Like with all domesticated animals, there are plenty of options to pick from when you set out to purchase a queen bee. In part, this is because breeders have come up with several different strains.
On top of this, some native honey bee species are particularly attractive to those growing their own hives. For instance, so-called stingless bees from Central America tend to fetch a high price because their queens aren’t as finicky as some other breeds.
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So how much does a queen bee cost?
Queen bees are generally around $70-100 regardless of breed. Some can go for much more on the open market, especially if they belong to one of these strains.
At times, you’ll see someone who unfortunately can’t keep his or her hive anymore so they’ll liquidate everything. You might be able to get a whole hive in one go, including a productive queen bee, this way.
Otherwise, though, you’ll want to start shopping around through more conventional distribution networks.
How Do You Get a Queen Bee?
At one point, the only way to reliably get queen bees was to go through a traditional printed mail order catalog. The process was really annoying, so I’m glad that several online distributors sell queen bees at decent prices.
Those who are lucky enough to live near fully-stocked farm supply places may be able to place an order for a queen bee through a clerk at the store. This is actually a better idea than buying one online because there’s more of a guarantee that you’ll get what you’re asking for.
In either case, those $70-100 price tags normally won’t be much different. Unfortunately, big stocked farming supply warehouses have largely been bought by hardware and tractor chains, so it’s getting harder to find places like this even for those who live in counties where everyone owns a few acres on average.
If you have to go with an online distributor, then make sure you pay close attention to the shipping details. Since queen bees are live animals, even if they are small ones, you’ll have to have them shipped a certain way.
Those in certain stages of life have to be cautiously transported. Don’t go with some shipping methods that are going to put your bee in any sort of danger.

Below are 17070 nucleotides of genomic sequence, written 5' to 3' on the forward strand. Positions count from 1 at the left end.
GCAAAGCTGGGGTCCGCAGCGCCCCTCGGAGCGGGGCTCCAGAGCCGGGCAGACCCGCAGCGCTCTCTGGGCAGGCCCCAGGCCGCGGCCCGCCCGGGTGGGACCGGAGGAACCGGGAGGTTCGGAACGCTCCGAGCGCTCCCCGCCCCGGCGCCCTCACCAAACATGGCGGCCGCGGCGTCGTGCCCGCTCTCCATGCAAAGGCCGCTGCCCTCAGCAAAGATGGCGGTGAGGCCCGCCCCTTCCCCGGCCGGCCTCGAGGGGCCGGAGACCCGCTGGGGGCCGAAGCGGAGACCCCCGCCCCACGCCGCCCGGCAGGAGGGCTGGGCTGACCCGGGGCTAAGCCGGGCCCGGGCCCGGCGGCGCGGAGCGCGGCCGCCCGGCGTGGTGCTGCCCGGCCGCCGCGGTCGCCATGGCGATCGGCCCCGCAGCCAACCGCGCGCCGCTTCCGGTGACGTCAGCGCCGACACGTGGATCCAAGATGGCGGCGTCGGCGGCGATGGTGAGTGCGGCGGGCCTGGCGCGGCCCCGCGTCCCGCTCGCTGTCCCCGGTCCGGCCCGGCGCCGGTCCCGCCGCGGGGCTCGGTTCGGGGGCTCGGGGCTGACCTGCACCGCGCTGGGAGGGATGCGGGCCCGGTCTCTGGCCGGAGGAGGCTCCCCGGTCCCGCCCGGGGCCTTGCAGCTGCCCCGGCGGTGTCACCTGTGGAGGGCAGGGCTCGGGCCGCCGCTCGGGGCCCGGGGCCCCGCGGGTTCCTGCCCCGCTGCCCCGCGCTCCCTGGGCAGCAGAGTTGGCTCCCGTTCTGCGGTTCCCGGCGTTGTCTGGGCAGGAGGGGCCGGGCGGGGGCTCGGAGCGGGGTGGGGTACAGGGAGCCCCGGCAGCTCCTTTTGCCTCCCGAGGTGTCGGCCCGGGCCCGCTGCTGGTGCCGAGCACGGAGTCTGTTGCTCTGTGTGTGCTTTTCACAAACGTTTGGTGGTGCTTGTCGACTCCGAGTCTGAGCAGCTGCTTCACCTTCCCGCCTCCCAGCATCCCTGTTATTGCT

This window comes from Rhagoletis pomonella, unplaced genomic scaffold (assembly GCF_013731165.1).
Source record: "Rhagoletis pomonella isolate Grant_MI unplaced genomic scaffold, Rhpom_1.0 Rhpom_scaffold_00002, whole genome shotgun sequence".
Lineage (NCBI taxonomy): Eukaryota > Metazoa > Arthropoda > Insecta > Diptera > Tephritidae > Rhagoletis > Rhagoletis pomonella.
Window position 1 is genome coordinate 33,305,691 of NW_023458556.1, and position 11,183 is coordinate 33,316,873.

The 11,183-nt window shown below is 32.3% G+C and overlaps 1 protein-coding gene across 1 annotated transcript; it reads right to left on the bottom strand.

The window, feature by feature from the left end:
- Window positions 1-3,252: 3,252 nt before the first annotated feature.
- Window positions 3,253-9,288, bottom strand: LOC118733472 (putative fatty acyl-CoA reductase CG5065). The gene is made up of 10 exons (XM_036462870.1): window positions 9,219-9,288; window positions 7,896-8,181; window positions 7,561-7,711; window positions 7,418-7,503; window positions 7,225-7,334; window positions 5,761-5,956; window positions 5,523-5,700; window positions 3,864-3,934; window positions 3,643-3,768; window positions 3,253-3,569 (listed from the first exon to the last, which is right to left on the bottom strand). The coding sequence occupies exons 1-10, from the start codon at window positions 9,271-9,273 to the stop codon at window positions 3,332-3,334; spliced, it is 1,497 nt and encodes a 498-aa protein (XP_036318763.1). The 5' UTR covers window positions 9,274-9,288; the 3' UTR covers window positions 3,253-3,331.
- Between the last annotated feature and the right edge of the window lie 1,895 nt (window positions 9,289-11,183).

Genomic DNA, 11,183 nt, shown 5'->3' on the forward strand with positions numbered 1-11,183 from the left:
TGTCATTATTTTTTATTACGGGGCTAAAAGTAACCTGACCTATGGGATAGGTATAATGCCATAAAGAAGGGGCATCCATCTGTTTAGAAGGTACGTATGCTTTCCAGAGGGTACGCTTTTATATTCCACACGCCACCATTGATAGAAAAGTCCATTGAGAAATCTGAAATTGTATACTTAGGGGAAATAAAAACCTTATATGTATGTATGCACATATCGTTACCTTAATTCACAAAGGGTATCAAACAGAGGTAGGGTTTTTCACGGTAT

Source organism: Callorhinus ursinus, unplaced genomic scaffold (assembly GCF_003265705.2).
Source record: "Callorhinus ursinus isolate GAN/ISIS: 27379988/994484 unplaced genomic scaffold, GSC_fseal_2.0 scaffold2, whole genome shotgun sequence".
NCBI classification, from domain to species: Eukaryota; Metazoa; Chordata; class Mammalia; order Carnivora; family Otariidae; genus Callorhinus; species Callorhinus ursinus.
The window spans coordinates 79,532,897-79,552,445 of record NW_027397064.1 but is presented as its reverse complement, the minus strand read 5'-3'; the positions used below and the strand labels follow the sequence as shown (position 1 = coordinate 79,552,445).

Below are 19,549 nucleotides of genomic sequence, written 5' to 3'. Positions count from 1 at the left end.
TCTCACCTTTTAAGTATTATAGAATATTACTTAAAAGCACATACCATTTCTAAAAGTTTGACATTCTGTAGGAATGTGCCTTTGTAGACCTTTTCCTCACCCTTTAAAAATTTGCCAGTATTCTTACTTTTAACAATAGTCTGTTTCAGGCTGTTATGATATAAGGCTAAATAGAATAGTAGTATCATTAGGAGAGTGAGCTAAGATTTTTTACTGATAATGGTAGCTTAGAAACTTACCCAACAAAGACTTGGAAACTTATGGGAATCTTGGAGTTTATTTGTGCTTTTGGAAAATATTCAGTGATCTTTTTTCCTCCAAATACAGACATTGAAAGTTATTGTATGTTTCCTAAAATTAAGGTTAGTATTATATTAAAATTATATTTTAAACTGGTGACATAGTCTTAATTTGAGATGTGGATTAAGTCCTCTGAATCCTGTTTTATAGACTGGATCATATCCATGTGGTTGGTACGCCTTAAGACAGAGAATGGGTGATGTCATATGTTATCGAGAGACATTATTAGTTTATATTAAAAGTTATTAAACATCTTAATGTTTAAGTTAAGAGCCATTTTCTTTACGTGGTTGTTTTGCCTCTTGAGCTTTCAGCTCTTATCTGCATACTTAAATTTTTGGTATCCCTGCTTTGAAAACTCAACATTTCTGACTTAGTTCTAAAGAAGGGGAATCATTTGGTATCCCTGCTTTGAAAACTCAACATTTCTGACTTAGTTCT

On the other hand, make sure that you’re not getting taken. Some less reputable online bee dealers will take advantage of the fact that shipping is usually relatively high on bees so that they can soak a few more bucks out of you.
How Much Does a Beehive Cost?
It all depends on how you’re building it. I’ve seen some really impressive builds that must cost thousands, but there’s no reason that you have to go with anything this elaborate.
Honestly, I was originally discouraged when I first started because I didn’t think that I’d ever been able to afford anything that was anywhere near as good! One big lesson I needed to learn was that I didn’t need to.
Depending on the living structure you’re putting together, you can get a whole hive in place for around $200. Around half of this is going to be the queen, which shows just how pricey they can really be!
The materials and any other organisms that you need to start a hive aren’t going to cost anywhere near as much as this crucial little critter.
Do you enjoy do-it-yourself kind of projects? If so, then you could save even more by building most of the hive out of frame parts from a hardware or garden store.
Some of the beekeeping kits they sell are really nice looking and come with both the hive and all the tools. We recommend this starter kit off Amazon (shown below).
Is Beekeeping an Expensive Hobby?
You could say that beekeeping is as expensive as you want it to be! Some people throw a ton of money at it even though they don’t really have to, but you could say that about nearly any hobby.
With around $200-300 and a little time, you could set up a fairly sophisticated beehive. You might even be able to save a little more if you make the general frame yourself.
Beekeeping uniforms and a few other accouterments might bring your costs up to around $500, but once you have everything you won’t have to spend anything else for quite some time. That might actually make it less expensive than keeping some types of pets.
You won’t be spending all of this money all at once either.
How Long Does a Queen Bee Last For?
While it depends on how well you treat your colony of bees, I certainly hope you do treat them well! Assuming that you do a really good job, then a single queen can lay up to 20,000 eggs a day for two or three years.
In that time, she could potentially produce over 1 million offspring. There are plenty of factors that impact these figures, but you might be surprised to find out just how long one could last.
Once this time passes, your queen bee might go into a dormant state before unfortunately passing away of old age. That being said, there’s a chance that your colony could produce a new queen by feeding a female bee what’s known as royal jelly.
Not every colony becomes fully self-sufficient like this, but there’s a chance that if you care for it that it might be. Once that happens, you might be able to keep it for years because after this first cycle the risk of a complete collapse of the colony goes down dramatically.
Each new queen should last around the same period of time, though natural-born queens inside of a colony could last around 6 months to a year more than those you order. After all, the bees inside of the colony are related to her so they’re not as likely to reject her as others that might have shown up when you first started.